If you want to get people to use your service, get rid of the friction.
This really hit home with me the other week, at an event I attended as part of my work at the Department of Health, which was about the patient of the future.
It struck me that what will make the real transformative change in healthcare (for example) is when people’s access to services, data and indeed connections is entirely frictionless.
Downloading an app is friction. Signing up for an account is friction. Finding a wifi connection is friction.
This is where I think internet of things stuff comes in. When your coffee cup has an internet connection, when lamposts have an internet connection, when wifi is everywhere, friction disappears.
This isn’t so far away. You can already get a coffee cup that measures the calorific contents of what you are drinking. When everyone, everything and everywhere is networked, everything changes.
The friction is replaced, of course, by a bunch of other issues – mostly ethical ones. Another, technical one, is how we handle and what we do with all this data.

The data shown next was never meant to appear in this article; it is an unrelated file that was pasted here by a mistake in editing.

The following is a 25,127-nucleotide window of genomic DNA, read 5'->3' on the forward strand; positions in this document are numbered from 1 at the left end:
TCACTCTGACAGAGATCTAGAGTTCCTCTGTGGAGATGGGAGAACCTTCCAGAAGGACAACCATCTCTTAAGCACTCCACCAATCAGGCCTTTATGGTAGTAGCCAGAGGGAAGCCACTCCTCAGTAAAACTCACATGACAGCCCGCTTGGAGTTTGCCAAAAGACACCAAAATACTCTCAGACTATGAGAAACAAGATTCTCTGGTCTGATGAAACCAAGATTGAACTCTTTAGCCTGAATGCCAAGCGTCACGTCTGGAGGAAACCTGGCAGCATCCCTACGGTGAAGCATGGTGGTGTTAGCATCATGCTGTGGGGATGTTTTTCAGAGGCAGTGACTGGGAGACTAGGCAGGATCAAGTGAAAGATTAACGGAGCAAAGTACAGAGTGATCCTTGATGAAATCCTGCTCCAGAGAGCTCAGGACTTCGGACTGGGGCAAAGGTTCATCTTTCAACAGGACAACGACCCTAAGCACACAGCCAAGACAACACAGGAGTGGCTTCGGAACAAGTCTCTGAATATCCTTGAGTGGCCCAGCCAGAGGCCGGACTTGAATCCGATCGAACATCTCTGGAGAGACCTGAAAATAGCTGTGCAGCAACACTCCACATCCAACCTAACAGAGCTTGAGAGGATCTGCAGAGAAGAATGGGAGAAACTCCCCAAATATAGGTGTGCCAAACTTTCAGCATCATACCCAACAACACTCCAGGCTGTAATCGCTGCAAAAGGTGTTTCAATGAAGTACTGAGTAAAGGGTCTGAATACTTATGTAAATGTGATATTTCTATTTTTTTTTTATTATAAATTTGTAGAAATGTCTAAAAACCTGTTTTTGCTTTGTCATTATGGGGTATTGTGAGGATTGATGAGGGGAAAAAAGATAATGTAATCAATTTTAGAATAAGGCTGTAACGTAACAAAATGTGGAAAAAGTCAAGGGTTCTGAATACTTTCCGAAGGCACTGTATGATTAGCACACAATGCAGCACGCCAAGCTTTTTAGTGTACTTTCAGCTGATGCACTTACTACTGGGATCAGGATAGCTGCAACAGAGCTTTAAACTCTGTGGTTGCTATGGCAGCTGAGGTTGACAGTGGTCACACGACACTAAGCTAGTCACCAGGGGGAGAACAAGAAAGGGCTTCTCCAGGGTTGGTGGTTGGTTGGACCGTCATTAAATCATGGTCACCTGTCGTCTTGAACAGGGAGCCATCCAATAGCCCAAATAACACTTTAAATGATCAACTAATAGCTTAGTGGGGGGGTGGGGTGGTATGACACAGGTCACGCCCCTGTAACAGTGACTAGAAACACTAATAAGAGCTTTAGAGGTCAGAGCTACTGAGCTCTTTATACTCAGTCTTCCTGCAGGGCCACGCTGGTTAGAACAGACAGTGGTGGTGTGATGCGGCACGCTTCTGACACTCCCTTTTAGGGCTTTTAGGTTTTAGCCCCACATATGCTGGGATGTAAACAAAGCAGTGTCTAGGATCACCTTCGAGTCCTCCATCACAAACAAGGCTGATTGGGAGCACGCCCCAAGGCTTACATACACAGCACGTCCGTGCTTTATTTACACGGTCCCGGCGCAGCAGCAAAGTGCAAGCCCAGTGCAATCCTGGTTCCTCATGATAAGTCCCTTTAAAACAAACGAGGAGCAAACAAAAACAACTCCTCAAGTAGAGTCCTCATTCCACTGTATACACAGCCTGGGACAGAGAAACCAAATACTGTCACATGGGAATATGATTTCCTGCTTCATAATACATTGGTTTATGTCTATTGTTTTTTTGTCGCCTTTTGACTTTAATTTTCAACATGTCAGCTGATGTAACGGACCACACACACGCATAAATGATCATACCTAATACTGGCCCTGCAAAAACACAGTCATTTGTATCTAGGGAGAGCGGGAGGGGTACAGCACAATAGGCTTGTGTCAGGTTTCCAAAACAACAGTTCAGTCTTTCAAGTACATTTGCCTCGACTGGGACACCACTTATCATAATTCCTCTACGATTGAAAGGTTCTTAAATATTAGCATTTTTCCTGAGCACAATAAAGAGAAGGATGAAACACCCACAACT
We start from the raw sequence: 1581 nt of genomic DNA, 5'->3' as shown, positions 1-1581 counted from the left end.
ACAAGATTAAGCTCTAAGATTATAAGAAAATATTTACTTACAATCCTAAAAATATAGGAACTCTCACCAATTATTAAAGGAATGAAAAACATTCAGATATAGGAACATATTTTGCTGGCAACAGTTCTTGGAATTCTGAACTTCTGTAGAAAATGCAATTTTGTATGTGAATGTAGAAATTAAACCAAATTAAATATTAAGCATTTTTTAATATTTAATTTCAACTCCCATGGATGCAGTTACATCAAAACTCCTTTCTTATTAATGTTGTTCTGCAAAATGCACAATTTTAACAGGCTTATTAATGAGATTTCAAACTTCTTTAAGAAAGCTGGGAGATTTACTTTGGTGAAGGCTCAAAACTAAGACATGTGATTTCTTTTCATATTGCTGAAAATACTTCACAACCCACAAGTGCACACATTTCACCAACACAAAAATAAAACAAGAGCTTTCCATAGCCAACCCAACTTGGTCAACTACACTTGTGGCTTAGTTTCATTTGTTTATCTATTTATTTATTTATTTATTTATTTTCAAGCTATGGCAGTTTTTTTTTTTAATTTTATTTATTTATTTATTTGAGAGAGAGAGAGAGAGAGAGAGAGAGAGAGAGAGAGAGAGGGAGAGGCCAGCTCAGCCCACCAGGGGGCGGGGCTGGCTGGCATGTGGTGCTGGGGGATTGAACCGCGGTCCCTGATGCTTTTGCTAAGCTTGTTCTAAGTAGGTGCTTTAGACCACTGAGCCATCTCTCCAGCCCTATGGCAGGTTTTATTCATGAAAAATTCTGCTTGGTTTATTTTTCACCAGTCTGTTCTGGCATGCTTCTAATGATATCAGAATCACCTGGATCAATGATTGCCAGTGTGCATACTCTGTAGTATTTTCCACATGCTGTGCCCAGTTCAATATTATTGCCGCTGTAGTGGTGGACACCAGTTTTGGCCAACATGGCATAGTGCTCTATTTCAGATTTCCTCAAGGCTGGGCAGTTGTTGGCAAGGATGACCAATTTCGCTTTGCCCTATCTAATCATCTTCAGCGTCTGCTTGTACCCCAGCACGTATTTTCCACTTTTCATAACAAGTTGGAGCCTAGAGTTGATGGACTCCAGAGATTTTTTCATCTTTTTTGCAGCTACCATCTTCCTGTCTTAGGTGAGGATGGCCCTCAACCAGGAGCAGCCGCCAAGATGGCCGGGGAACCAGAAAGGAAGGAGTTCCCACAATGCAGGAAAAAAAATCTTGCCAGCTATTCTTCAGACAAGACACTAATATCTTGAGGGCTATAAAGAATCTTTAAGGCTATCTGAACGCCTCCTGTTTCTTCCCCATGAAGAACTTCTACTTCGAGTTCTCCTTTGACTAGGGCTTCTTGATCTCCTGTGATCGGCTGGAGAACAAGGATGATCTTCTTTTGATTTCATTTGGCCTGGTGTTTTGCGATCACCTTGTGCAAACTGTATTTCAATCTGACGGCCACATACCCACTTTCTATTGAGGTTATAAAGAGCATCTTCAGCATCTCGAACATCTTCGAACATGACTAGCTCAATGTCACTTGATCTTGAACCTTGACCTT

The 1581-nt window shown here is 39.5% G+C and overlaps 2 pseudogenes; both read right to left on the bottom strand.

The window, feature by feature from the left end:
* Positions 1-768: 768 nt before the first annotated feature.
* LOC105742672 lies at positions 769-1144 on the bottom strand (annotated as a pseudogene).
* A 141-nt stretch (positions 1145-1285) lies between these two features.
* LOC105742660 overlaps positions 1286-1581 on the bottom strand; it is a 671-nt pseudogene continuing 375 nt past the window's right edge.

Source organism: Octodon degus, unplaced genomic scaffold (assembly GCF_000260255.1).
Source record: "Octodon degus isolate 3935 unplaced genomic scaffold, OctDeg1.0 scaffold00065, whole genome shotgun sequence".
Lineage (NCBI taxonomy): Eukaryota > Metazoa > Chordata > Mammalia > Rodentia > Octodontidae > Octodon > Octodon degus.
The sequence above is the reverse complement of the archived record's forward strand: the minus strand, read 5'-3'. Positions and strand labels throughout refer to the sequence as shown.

2 thoughts on “Get rid of friction”
Completely agree with getting rid of friction, but I often think we are all a bit guilty of creating small amounts of friction, in order to justify what we do.
Take the wifi example: it’s not in an IT managers interest to make it completely frictionless. They need to show some effort and love has gone into wifi installation and maintenance, and often this manifests itself as a little bit of friction: a special password, a brand for the wifi with a special home screen, neither of which are really needed. Maybe I’m being harsh?
Totally agree! This is what prevents people from changing their lives for the better. Social programs were put there to make better communities. We shouldn’t prevent qualified people from using them.